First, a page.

The basic premise is really basic: our protagonists are pawns in a competition of two magicians of differing styles and techniques. A new method vs. old method theme. Very familiar and not at all unique or distinctive, but what was the last original idea?
A few brief points about what I felt Morgenstern got right: Falling in love.
The whirlwind, the unreasonableness, the beauty of it. Place as character.
Like the characters Bailey and Frederick, the readers can easily insert the circus in as protagonist. The haunting beauty of the sublime surroundings are indeed enchanting. Some may argue that she uses too flowery of language or too much purple prose, but it's an intense hold on all of the senses to transport you so thoroughly to the circus. Fandom.
The psychology of fanaticism and fanatical beliefs. Change out the circus venue and change the magic to religion/music/politics/parenting/whatever and you'd have an entirely different story but one that beats in the same rhythm.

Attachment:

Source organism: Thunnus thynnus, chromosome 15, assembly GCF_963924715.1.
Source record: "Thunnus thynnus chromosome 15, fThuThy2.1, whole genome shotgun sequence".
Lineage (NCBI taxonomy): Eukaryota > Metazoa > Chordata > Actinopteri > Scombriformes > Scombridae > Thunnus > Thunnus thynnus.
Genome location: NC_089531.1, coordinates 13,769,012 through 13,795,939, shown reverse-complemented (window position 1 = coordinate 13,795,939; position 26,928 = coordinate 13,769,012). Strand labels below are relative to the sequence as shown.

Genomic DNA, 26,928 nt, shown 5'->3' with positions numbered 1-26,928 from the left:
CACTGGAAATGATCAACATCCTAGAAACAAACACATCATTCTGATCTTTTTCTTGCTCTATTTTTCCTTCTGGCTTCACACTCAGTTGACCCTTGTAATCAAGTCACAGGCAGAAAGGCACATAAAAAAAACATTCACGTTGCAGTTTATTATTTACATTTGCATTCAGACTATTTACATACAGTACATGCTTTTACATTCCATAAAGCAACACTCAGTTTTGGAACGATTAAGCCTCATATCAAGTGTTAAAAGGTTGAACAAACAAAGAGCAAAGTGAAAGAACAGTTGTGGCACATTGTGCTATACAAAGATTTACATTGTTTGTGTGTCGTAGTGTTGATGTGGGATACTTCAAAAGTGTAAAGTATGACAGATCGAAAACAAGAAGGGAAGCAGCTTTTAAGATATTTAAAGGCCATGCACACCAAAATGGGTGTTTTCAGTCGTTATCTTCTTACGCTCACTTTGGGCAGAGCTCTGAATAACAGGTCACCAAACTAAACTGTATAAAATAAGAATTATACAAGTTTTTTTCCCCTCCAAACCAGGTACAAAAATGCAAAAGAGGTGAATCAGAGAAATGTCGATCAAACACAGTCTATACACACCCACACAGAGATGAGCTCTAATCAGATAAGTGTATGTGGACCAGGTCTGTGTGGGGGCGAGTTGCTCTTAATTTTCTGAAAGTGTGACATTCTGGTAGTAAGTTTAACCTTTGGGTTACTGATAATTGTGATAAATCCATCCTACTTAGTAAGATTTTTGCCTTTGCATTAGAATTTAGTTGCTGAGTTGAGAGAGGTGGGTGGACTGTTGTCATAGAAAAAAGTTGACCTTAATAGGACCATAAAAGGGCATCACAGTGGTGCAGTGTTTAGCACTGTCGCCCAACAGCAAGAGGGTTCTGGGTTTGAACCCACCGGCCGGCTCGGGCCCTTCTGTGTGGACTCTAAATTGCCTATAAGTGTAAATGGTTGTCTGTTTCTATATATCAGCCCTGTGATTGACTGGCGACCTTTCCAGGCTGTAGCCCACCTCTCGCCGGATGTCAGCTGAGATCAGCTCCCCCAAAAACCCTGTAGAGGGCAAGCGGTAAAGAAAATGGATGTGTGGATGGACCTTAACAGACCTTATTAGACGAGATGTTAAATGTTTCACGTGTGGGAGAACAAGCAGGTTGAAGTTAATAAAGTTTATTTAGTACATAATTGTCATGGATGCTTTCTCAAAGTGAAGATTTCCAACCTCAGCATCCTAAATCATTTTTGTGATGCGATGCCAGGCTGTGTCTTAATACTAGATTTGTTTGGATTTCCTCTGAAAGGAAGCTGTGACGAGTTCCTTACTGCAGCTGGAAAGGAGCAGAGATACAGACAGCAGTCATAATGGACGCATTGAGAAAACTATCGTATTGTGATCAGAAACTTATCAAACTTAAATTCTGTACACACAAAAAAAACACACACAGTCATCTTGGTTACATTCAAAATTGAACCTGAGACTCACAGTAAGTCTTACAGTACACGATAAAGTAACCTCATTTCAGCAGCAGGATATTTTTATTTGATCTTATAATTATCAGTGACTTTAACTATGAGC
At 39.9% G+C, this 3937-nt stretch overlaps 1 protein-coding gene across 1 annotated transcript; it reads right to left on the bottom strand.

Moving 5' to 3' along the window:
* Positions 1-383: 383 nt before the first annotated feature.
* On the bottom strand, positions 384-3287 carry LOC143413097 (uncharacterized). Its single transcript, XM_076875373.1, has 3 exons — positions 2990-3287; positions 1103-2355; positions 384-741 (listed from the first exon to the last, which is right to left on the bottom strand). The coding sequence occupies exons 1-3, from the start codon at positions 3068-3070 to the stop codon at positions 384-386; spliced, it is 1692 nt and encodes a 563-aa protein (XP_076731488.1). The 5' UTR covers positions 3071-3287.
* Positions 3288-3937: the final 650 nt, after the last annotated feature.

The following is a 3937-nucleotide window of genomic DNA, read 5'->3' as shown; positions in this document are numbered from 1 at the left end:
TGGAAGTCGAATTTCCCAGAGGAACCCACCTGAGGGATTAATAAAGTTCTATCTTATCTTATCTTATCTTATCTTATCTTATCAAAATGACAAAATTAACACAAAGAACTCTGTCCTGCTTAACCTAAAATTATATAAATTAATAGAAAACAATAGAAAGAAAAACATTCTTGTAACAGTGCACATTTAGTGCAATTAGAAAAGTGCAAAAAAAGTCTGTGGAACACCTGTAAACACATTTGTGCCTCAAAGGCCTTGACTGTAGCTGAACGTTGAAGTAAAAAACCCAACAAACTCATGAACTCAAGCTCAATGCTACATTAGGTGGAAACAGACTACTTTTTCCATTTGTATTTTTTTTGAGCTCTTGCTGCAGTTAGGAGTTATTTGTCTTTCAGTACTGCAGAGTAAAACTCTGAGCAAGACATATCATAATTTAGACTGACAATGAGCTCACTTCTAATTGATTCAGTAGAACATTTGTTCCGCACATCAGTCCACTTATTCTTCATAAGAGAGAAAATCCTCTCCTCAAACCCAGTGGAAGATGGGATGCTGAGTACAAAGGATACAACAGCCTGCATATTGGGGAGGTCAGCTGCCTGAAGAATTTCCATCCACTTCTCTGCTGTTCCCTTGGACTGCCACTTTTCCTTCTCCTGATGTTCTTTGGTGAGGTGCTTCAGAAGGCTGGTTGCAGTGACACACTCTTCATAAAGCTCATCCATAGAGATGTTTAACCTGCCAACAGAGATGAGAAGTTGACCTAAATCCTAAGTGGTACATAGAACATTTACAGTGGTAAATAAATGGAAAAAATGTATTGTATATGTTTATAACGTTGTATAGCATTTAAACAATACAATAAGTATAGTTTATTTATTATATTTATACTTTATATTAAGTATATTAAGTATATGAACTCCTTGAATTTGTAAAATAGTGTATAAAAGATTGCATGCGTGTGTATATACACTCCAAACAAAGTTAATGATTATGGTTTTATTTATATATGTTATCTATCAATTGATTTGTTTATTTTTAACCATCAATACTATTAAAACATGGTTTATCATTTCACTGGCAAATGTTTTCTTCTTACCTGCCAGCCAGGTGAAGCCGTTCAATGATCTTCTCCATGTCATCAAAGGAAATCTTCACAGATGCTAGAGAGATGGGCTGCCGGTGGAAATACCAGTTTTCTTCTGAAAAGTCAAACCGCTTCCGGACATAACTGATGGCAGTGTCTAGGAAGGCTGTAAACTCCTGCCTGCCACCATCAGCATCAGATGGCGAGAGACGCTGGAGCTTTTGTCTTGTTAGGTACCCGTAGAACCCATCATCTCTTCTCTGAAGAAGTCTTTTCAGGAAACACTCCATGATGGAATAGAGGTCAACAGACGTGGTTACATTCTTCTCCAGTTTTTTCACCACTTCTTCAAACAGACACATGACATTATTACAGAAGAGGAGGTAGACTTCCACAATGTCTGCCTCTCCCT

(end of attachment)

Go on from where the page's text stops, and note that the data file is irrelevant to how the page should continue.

What I loved about it: The hopscotch narrating
from different narrators, different points of view and voices, different writing methods, non-chronological events Freiderick Thiessen
(what an endearing man) so many allusions
(gorgeous gorgeous allusions to history to literature to wonder). mood.
This is what I think I was hoping for from The Graveyard Book. Something intriguing and mystifying but not sinister. Something that hints at darkness but is wholesome.
Yet sometimes the special effects and beautiful poetic living language I felt was a manipulation (an illusion just as the characters were using) to distract from the one dimensional characters caught in a plot of urgent yet vague mystifying confusion. It was similar to watching the series Lost play out. It was intense and so many questions and clues to wade through and in the end, it seems the writers wrote themselves into a corner trying to justify why nothing made sense. I felt that the ending was rushed with some loose ends that Morgenstern wrapped into a decadent bow.
Overall its a fabulous book, but I don't feel at ease or a sense of conclusion. For a character to spend decades preparing for battle and to fool and put on illusions and facades, I don't think I ever felt like they let their guard down and thus I never felt a genuine connection with them. I never knew if I was to choose someone to root for in the competition.
But oh what gorgeous language! I will be very excited to read another novel if Morgenstern writes another. I'm secretly (well not-so-secretly now) hoping she might collaborate to create a graphic novel because her prose is full of so much imagery.